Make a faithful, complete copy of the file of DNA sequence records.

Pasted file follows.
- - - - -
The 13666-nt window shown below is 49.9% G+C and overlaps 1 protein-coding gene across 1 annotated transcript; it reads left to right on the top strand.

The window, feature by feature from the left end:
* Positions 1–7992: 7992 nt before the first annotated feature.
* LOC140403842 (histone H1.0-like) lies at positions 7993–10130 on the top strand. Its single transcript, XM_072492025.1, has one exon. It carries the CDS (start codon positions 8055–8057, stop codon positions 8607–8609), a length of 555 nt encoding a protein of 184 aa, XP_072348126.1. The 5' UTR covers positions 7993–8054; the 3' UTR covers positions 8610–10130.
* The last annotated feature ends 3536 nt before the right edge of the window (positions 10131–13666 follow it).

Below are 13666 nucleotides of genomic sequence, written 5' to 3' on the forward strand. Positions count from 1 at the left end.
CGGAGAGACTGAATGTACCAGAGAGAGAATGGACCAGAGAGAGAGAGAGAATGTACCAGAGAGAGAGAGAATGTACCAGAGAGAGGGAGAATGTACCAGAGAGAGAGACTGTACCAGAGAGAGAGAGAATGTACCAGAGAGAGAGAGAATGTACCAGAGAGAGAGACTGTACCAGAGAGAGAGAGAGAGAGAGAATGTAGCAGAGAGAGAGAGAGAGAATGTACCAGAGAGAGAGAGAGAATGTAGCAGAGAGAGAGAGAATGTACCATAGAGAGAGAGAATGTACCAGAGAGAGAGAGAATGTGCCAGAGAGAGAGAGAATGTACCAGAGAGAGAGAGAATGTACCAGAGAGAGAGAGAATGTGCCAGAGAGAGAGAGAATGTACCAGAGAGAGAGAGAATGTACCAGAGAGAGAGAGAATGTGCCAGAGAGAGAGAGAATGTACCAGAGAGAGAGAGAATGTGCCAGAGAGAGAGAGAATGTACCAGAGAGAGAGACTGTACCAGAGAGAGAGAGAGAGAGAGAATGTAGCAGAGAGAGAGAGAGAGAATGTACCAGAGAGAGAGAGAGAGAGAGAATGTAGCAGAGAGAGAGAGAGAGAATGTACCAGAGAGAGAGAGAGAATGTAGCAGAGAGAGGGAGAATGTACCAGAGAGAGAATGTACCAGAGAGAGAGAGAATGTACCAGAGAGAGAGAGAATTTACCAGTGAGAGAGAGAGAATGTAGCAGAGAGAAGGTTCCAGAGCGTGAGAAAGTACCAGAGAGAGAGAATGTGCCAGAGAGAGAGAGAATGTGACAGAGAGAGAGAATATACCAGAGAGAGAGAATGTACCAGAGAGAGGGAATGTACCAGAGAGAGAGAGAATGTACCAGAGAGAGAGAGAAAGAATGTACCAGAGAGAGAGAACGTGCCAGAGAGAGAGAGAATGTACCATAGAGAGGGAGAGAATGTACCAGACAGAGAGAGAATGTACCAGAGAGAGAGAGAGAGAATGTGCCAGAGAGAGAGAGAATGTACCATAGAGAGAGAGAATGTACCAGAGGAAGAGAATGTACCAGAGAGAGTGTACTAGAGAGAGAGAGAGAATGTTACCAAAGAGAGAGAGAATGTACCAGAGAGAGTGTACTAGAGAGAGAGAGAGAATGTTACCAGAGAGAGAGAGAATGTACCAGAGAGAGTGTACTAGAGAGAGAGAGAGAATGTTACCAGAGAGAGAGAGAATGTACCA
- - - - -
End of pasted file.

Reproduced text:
The 13666-nt window shown below is 49.9% G+C and overlaps 1 protein-coding gene across 1 annotated transcript; it reads left to right on the top strand.

The window, feature by feature from the left end:
* Positions 1–7992: 7992 nt before the first annotated feature.
* LOC140403842 (histone H1.0-like) lies at positions 7993–10130 on the top strand. Its single transcript, XM_072492025.1, has one exon. It carries the CDS (start codon positions 8055–8057, stop codon positions 8607–8609), a length of 555 nt encoding a protein of 184 aa, XP_072348126.1. The 5' UTR covers positions 7993–8054; the 3' UTR covers positions 8610–10130.
* The last annotated feature ends 3536 nt before the right edge of the window (positions 10131–13666 follow it).

Below are 13666 nucleotides of genomic sequence, written 5' to 3' on the forward strand. Positions count from 1 at the left end.
CGGAGAGACTGAATGTACCAGAGAGAGAATGGACCAGAGAGAGAGAGAGAATGTACCAGAGAGAGAGAGAATGTACCAGAGAGAGGGAGAATGTACCAGAGAGAGAGACTGTACCAGAGAGAGAGAGAATGTACCAGAGAGAGAGAGAATGTACCAGAGAGAGAGACTGTACCAGAGAGAGAGAGAGAGAGAGAATGTAGCAGAGAGAGAGAGAGAGAATGTACCAGAGAGAGAGAGAGAATGTAGCAGAGAGAGAGAGAATGTACCATAGAGAGAGAGAATGTACCAGAGAGAGAGAGAATGTGCCAGAGAGAGAGAGAATGTACCAGAGAGAGAGAGAATGTACCAGAGAGAGAGAGAATGTGCCAGAGAGAGAGAGAATGTACCAGAGAGAGAGAGAATGTACCAGAGAGAGAGAGAATGTGCCAGAGAGAGAGAGAATGTACCAGAGAGAGAGAGAATGTGCCAGAGAGAGAGAGAATGTACCAGAGAGAGAGACTGTACCAGAGAGAGAGAGAGAGAGAGAATGTAGCAGAGAGAGAGAGAGAGAATGTACCAGAGAGAGAGAGAGAGAGAGAATGTAGCAGAGAGAGAGAGAGAGAATGTACCAGAGAGAGAGAGAGAATGTAGCAGAGAGAGGGAGAATGTACCAGAGAGAGAATGTACCAGAGAGAGAGAGAATGTACCAGAGAGAGAGAGAATTTACCAGTGAGAGAGAGAGAATGTAGCAGAGAGAAGGTTCCAGAGCGTGAGAAAGTACCAGAGAGAGAGAATGTGCCAGAGAGAGAGAGAATGTGACAGAGAGAGAGAATATACCAGAGAGAGAGAATGTACCAGAGAGAGGGAATGTACCAGAGAGAGAGAGAATGTACCAGAGAGAGAGAGAAAGAATGTACCAGAGAGAGAGAACGTGCCAGAGAGAGAGAGAATGTACCATAGAGAGGGAGAGAATGTACCAGACAGAGAGAGAATGTACCAGAGAGAGAGAGAGAGAATGTGCCAGAGAGAGAGAGAATGTACCATAGAGAGAGAGAATGTACCAGAGGAAGAGAATGTACCAGAGAGAGTGTACTAGAGAGAGAGAGAGAATGTTACCAAAGAGAGAGAGAATGTACCAGAGAGAGTGTACTAGAGAGAGAGAGAGAATGTTACCAGAGAGAGAGAGAATGTACCAGAGAGAGTGTACTAGAGAGAGAGAGAGAATGTTACCAGAGAGAGAGAGAATGTACCA